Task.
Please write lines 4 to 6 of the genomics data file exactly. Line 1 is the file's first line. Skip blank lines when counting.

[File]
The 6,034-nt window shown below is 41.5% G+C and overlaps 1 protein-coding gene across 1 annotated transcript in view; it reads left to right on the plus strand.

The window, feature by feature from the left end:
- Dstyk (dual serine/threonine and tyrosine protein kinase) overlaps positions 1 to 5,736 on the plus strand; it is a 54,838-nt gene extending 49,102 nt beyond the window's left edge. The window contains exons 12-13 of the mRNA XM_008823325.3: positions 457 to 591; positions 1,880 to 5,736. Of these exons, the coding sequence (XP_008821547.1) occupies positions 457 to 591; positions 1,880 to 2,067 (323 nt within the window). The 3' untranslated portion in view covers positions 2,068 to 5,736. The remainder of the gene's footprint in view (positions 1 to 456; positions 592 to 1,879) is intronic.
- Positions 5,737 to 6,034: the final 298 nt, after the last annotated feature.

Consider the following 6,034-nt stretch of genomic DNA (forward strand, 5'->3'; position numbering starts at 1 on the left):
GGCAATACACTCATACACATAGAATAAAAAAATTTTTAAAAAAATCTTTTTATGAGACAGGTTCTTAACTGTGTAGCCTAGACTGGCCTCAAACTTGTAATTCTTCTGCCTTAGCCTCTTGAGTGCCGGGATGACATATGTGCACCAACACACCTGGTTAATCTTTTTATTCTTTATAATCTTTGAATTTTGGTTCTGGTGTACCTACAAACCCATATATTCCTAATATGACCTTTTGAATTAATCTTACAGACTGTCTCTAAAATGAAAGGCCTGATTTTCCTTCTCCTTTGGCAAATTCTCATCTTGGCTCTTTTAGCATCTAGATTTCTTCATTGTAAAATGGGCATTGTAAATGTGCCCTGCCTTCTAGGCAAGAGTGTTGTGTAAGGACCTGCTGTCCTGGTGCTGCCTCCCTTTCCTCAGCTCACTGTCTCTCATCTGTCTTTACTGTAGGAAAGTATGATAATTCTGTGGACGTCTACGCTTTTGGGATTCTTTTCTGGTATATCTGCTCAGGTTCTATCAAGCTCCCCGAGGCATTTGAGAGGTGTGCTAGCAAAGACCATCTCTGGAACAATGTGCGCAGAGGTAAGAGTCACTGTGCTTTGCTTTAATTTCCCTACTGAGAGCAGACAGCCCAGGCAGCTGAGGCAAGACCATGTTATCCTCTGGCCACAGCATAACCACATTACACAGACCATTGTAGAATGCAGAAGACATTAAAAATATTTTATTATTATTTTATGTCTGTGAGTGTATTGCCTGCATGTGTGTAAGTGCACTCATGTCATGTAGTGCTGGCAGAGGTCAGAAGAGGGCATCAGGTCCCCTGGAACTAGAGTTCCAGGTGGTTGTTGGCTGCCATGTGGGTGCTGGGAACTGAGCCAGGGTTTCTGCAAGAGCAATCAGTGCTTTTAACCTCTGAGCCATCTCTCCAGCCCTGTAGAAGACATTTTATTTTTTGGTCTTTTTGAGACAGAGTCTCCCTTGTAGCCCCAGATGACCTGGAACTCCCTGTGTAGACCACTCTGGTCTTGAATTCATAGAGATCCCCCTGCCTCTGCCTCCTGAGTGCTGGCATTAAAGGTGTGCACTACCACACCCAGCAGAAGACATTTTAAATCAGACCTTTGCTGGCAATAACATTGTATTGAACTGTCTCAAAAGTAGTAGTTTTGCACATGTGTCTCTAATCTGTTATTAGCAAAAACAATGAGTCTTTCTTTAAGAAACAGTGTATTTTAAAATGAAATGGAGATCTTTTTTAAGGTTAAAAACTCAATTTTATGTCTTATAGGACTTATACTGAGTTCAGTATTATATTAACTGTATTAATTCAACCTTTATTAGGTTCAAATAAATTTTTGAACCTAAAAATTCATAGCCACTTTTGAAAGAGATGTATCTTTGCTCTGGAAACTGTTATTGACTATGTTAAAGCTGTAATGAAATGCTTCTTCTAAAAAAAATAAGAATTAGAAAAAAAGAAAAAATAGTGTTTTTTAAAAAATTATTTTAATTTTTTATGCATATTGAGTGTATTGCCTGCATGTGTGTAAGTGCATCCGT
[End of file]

- Positions 5,737 to 6,034: the final 298 nt, after the last annotated feature.

Consider the following 6,034-nt stretch of genomic DNA (forward strand, 5'->3'; position numbering starts at 1 on the left):
GGCAATACACTCATACACATAGAATAAAAAAATTTTTAAAAAAATCTTTTTATGAGACAGGTTCTTAACTGTGTAGCCTAGACTGGCCTCAAACTTGTAATTCTTCTGCCTTAGCCTCTTGAGTGCCGGGATGACATATGTGCACCAACACACCTGGTTAATCTTTTTATTCTTTATAATCTTTGAATTTTGGTTCTGGTGTACCTACAAACCCATATATTCCTAATATGACCTTTTGAATTAATCTTACAGACTGTCTCTAAAATGAAAGGCCTGATTTTCCTTCTCCTTTGGCAAATTCTCATCTTGGCTCTTTTAGCATCTAGATTTCTTCATTGTAAAATGGGCATTGTAAATGTGCCCTGCCTTCTAGGCAAGAGTGTTGTGTAAGGACCTGCTGTCCTGGTGCTGCCTCCCTTTCCTCAGCTCACTGTCTCTCATCTGTCTTTACTGTAGGAAAGTATGATAATTCTGTGGACGTCTACGCTTTTGGGATTCTTTTCTGGTATATCTGCTCAGGTTCTATCAAGCTCCCCGAGGCATTTGAGAGGTGTGCTAGCAAAGACCATCTCTGGAACAATGTGCGCAGAGGTAAGAGTCACTGTGCTTTGCTTTAATTTCCCTACTGAGAGCAGACAGCCCAGGCAGCTGAGGCAAGACCATGTTATCCTCTGGCCACAGCATAACCACATTACACAGACCATTGTAGAATGCAGAAGACATTAAAAATATTTTATTATTATTTTATGTCTGTGAGTGTATTGCCTGCATGTGTGTAAGTGCACTCATGTCATGTAGTGCTGGCAGAGGTCAGAAGAGGGCATCAGGTCCCCTGGAACTAGAGTTCCAGGTGGTTGTTGGCTGCCATGTGGGTGCTGGGAACTGAGCCAGGGTTTCTGCAAGAGCAATCAGTGCTTTTAACCTCTGAGCCATCTCTCCAGCCCTGTAGAAGACATTTTATTTTTTGGTCTTTTTGAGACAGAGTCTCCCTTGTAGCCCCAGATGACCTGGAACTCCCTGTGTAGACCACTCTGGTCTTGAATTCATAGAGATCCCCCTGCCTCTGCCTCCTGAGTGCTGGCATTAAAGGTGTGCACTACCACACCCAGCAGAAGACATTTTAAATCAGACCTTTGCTGGCAATAACATTGTATTGAACTGTCTCAAAAGTAGTAGTTTTGCACATGTGTCTCTAATCTGTTATTAGCAAAAACAATGAGTCTTTCTTTAAGAAACAGTGTATTTTAAAATGAAATGGAGATCTTTTTTAAGGTTAAAAACTCAATTTTATGTCTTATAGGACTTATACTGAGTTCAGTATTATATTAACTGTATTAATTCAACCTTTATTAGGTTCAAATAAATTTTTGAACCTAAAAATTCATAGCCACTTTTGAAAGAGATGTATCTTTGCTCTGGAAACTGTTATTGACTATGTTAAAGCTGTAATGAAATGCTTCTTCTAAAAAAAATAAGAATTAGAAAAAAAGAAAAAATAGTGTTTTTTAAAAAATTATTTTAATTTTTTATGCATATTGAGTGTATTGCCTGCATGTGTGTAAGTGCATCCGT